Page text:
The young men improbably end up staying in Alice’s guest house while they work on finishing the script for their first film. Before long they become an integral part of her life, from Alice embarking on a romantic relationship with Harry to George helping out Isabel with her school play. To quote the title of the director’s mother’s 2009 film – it’s complicated.

Except the film mistakes the kind of enjoyably frothy complexity exemplified by the best of the genre for skin-clawing convolution that renders much of the romantic and comedically-tinged drama of Alice’s life lacking in authenticity. Not that it needs the ring of truth that comes with, say, a Ken Loach picture but you need to be able to invest and believe in these characters’ lives as presented.

The approach to gender and generational relationships is simplistic which, of course, is nothing new to a genre that, at least in its Hollywoodized state, so often throws up films meant to be taken as easy-going fluff. But it’s particularly frustrating here when it squanders the potential thrown up with the initial concept of a woman trying to find herself again once she’s out of a stale relationship by entering into one with a much younger man.

It strangely seems far more interested in the plight of the three young men working as three cogs of one creative machine – director/producer, writer and actor – to get ahead in the movie business.  But even then it smacks of implausibility, like a cheap rom-com version of the bromance found in Entourage but without any of the snarky wit or Hollywood satire. Despite decent chemistry between a likeable assembled cast, Home Again is a tough pill to swallow as it rings false through and through.

3.5 out of 10

Movie Review: Goodbye Christopher Robin 0 562

This review was previously published at The National.

The world of celebrated children’s author A. A. Milne and the creation of his beloved Winnie the Pooh stories are chronicled in this frightfully polite biopic from director Simon Curtis (My Week with Marilyn) that flirts with dipping its toes into darker waters but steadfastly clings to safe tropes and always with its top button firmly fastened.

We start off in 1941 where we find an ageing Milne (Domhnall Gleeson in questionable make-up and greyed hair) and his wife Daphne (Margot Robbie) living on their secluded East Sussex farm. They receive a telegram informing them that their son, C.R. Milne, is missing presumed dead after heading off to fight in World War Two.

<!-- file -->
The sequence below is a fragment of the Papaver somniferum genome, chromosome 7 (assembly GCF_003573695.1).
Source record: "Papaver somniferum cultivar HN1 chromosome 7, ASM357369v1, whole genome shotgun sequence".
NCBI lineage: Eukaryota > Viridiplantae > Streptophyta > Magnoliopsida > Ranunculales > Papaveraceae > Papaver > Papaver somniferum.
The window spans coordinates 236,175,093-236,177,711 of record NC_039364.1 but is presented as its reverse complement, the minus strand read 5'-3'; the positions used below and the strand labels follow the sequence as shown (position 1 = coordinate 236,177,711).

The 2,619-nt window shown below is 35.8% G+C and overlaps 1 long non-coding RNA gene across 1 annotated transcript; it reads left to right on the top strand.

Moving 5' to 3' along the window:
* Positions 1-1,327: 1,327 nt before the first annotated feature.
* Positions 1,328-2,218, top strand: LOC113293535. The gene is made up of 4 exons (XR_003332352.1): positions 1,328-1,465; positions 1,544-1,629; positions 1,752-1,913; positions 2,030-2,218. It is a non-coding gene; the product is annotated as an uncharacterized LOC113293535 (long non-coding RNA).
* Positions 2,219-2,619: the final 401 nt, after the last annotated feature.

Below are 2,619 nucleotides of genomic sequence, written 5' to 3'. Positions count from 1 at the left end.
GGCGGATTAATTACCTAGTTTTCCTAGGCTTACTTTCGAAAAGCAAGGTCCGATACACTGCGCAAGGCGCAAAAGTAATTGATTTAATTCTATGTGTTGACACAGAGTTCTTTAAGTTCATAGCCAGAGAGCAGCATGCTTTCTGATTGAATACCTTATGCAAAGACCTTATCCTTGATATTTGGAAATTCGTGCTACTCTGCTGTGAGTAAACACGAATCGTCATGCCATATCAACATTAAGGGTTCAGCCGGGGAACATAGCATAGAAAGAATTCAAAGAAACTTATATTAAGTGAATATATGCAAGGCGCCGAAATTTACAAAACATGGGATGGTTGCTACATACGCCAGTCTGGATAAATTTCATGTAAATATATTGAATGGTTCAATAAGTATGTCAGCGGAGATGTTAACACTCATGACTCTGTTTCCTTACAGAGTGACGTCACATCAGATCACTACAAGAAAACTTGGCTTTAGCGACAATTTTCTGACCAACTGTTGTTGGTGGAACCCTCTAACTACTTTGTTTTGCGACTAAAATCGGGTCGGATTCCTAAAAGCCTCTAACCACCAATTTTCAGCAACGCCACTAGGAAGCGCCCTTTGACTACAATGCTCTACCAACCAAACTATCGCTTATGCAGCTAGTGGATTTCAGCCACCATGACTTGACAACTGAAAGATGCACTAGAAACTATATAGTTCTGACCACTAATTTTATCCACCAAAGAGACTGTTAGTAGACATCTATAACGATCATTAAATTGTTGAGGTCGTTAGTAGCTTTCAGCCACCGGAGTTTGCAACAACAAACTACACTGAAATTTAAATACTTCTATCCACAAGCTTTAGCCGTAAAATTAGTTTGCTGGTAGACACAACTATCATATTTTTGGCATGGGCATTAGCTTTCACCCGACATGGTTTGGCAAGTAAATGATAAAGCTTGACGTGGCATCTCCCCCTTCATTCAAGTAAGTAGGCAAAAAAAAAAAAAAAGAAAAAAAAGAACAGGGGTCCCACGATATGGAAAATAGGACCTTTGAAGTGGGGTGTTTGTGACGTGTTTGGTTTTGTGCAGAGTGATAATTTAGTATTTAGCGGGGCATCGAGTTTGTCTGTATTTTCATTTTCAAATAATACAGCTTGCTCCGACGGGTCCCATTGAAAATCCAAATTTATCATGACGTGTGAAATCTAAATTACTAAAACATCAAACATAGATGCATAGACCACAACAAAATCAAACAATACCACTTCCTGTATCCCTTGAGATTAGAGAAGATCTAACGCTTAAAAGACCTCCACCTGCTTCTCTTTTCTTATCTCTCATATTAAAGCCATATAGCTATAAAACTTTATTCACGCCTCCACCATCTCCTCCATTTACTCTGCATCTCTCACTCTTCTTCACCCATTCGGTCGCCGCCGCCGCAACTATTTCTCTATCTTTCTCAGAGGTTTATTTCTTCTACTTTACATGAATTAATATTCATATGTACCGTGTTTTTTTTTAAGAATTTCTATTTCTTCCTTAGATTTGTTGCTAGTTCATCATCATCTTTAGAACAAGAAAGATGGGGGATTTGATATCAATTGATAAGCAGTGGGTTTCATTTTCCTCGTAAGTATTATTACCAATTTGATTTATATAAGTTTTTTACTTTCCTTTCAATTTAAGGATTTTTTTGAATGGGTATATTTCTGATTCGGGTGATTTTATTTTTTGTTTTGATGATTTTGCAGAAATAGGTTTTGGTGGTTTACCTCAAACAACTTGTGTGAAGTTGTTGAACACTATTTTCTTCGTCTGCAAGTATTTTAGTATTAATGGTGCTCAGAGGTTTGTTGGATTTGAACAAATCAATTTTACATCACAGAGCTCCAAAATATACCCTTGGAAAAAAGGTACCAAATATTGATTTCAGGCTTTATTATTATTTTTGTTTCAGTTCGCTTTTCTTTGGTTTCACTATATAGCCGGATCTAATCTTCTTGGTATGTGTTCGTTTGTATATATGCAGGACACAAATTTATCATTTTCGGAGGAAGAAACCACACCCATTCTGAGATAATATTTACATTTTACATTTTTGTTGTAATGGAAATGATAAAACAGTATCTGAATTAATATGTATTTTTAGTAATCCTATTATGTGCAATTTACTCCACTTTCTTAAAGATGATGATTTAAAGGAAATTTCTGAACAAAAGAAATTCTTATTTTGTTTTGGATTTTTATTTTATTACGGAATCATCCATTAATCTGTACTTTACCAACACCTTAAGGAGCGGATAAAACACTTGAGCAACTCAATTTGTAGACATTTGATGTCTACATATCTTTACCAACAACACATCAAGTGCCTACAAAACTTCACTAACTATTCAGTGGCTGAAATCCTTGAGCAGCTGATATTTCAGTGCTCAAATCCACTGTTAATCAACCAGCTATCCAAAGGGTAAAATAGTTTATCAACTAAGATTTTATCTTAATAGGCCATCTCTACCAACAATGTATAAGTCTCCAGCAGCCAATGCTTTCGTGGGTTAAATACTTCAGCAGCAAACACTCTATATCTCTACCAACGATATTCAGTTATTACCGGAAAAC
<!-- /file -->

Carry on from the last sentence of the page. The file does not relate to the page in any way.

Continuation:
We then jump back in time to Milne on the front lines of the First World War. He returns from the fighting a changed man; suffering from PTSD (popped balloons evoking sudden gunfire et al.), becoming increasingly sick of just making people laugh with his West End plays and the general hustle-bustle that comes with big city life.

He convinces his reluctant wife to move to the country for some peace and quiet and where his infant son, Christopher Robin (played by Will Tilston at the younger age, Alex Lawther as he gets older), can go on the childhood adventures he deserves with the support of loving nanny Olive (Kelly Macdonald).

Settling into the kind of serene life he craves, he is inspired to create Winnie the Pooh and the rest of his soon-to-be-beloved friends inspired by the stuffed animals with which his young son has become so enamoured. Unfortunately for Christopher – referred to by everyone as “Billy Moon” – his father uses his real name in the stories, turning him into one of the most famous boys in the nation.

Despite the obvious attraction of it exploring the world famous Pooh stories, it’s a film much more interested in the effect it has on a fractured family clinging on to peacefulness, not least the unwanted attention thrust upon a young boy who simply isn’t equipped to handle it and how his parents carry on oblivious.

If anything it takes a curiously bleak outlook on what these stories mean to the world once they’ve been put out there, conveying a somewhat confusing message for a film that ultimately wants us to celebrate these stories as immortally cherished tales; that the Winnie the Pooh embraced immediately by the public and has now stood the test of time for almost a century is in some way missing the point of what it truly means to the author and a son who, inadvertently or not, was used as a tool of innocence to sell the idea of an idyllic childhood in Milne’s Hundred Acre Wood.

It’s bolstered by almost uniformly moving performances; Gleeson plays Milne with a kind of damaged empathy that makes you feel like you get to know the author beyond the public persona. Macdonald is oftentimes heart-breaking as Christopher’s devoted caregiver and Tilston walks away with the film as the adorably sweet-natured young Christopher. It’s only with Robbie that the film makes a misstep; she’s miscast as Milne’s wife and never stepping out of the shadow of cold motherly cliché.

In spite of its darker leanings, the film remains too buttoned up to properly wrestle with those themes in any sort of lasting way, far too polite to ever dive head first into the murky waters into which the drama intermittently peers.

Wrapped in Ben Smithard’s handsomely old-fashioned cinematography and soaked in Carter Burwell’s perpetually swelling score, it’s an aesthetically and emotionally appealing but nevertheless fairly vanilla period biopic best suited to being enjoyed on a rainy Sunday afternoon with tea and biscuits.

6.5 out of 10